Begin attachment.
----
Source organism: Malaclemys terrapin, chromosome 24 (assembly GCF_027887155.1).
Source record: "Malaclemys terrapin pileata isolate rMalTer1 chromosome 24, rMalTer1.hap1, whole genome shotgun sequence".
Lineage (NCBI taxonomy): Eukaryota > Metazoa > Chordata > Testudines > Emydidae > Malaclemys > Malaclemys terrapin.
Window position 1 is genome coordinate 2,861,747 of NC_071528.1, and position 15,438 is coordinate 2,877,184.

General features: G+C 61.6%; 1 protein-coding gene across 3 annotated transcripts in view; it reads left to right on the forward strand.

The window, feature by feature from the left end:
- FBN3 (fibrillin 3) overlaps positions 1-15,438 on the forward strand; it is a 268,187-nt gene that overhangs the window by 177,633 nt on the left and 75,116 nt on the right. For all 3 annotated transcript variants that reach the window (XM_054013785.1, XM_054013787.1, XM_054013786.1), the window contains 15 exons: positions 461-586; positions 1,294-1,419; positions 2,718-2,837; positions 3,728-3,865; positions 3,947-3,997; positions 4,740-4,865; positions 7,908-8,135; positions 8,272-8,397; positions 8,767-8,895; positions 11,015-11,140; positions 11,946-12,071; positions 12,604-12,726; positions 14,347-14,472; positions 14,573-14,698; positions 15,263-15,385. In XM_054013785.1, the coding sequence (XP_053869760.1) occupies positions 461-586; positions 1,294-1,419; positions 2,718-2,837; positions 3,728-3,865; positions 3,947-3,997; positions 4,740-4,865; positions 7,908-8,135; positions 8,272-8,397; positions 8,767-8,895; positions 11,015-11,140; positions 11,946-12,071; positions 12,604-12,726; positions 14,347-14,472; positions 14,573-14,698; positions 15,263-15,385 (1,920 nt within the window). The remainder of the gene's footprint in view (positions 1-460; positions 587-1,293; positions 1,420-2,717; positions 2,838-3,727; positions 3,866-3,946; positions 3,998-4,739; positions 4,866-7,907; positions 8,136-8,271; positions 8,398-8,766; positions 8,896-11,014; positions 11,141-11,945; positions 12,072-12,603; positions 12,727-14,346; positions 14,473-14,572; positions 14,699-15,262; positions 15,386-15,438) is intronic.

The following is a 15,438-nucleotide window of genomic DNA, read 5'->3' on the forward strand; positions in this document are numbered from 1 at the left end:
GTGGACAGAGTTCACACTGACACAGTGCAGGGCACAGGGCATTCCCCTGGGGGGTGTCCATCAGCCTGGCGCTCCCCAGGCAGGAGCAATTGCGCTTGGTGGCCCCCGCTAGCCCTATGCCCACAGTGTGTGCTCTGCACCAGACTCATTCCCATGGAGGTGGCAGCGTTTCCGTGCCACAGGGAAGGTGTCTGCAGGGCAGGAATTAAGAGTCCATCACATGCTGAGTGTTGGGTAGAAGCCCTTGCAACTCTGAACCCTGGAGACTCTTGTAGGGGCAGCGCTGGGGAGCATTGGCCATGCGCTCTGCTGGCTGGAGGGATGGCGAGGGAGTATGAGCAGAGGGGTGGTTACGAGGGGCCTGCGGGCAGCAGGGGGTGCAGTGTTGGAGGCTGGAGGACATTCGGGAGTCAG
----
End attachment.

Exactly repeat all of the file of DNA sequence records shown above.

Source organism: Malaclemys terrapin, chromosome 24 (assembly GCF_027887155.1).
Source record: "Malaclemys terrapin pileata isolate rMalTer1 chromosome 24, rMalTer1.hap1, whole genome shotgun sequence".
Lineage (NCBI taxonomy): Eukaryota > Metazoa > Chordata > Testudines > Emydidae > Malaclemys > Malaclemys terrapin.
Window position 1 is genome coordinate 2,861,747 of NC_071528.1, and position 15,438 is coordinate 2,877,184.

General features: G+C 61.6%; 1 protein-coding gene across 3 annotated transcripts in view; it reads left to right on the forward strand.

The window, feature by feature from the left end:
- FBN3 (fibrillin 3) overlaps positions 1-15,438 on the forward strand; it is a 268,187-nt gene that overhangs the window by 177,633 nt on the left and 75,116 nt on the right. For all 3 annotated transcript variants that reach the window (XM_054013785.1, XM_054013787.1, XM_054013786.1), the window contains 15 exons: positions 461-586; positions 1,294-1,419; positions 2,718-2,837; positions 3,728-3,865; positions 3,947-3,997; positions 4,740-4,865; positions 7,908-8,135; positions 8,272-8,397; positions 8,767-8,895; positions 11,015-11,140; positions 11,946-12,071; positions 12,604-12,726; positions 14,347-14,472; positions 14,573-14,698; positions 15,263-15,385. In XM_054013785.1, the coding sequence (XP_053869760.1) occupies positions 461-586; positions 1,294-1,419; positions 2,718-2,837; positions 3,728-3,865; positions 3,947-3,997; positions 4,740-4,865; positions 7,908-8,135; positions 8,272-8,397; positions 8,767-8,895; positions 11,015-11,140; positions 11,946-12,071; positions 12,604-12,726; positions 14,347-14,472; positions 14,573-14,698; positions 15,263-15,385 (1,920 nt within the window). The remainder of the gene's footprint in view (positions 1-460; positions 587-1,293; positions 1,420-2,717; positions 2,838-3,727; positions 3,866-3,946; positions 3,998-4,739; positions 4,866-7,907; positions 8,136-8,271; positions 8,398-8,766; positions 8,896-11,014; positions 11,141-11,945; positions 12,072-12,603; positions 12,727-14,346; positions 14,473-14,572; positions 14,699-15,262; positions 15,386-15,438) is intronic.

The following is a 15,438-nucleotide window of genomic DNA, read 5'->3' on the forward strand; positions in this document are numbered from 1 at the left end:
GTGGACAGAGTTCACACTGACACAGTGCAGGGCACAGGGCATTCCCCTGGGGGGTGTCCATCAGCCTGGCGCTCCCCAGGCAGGAGCAATTGCGCTTGGTGGCCCCCGCTAGCCCTATGCCCACAGTGTGTGCTCTGCACCAGACTCATTCCCATGGAGGTGGCAGCGTTTCCGTGCCACAGGGAAGGTGTCTGCAGGGCAGGAATTAAGAGTCCATCACATGCTGAGTGTTGGGTAGAAGCCCTTGCAACTCTGAACCCTGGAGACTCTTGTAGGGGCAGCGCTGGGGAGCATTGGCCATGCGCTCTGCTGGCTGGAGGGATGGCGAGGGAGTATGAGCAGAGGGGTGGTTACGAGGGGCCTGCGGGCAGCAGGGGGTGCAGTGTTGGAGGCTGGAGGACATTCGGGAGTCAG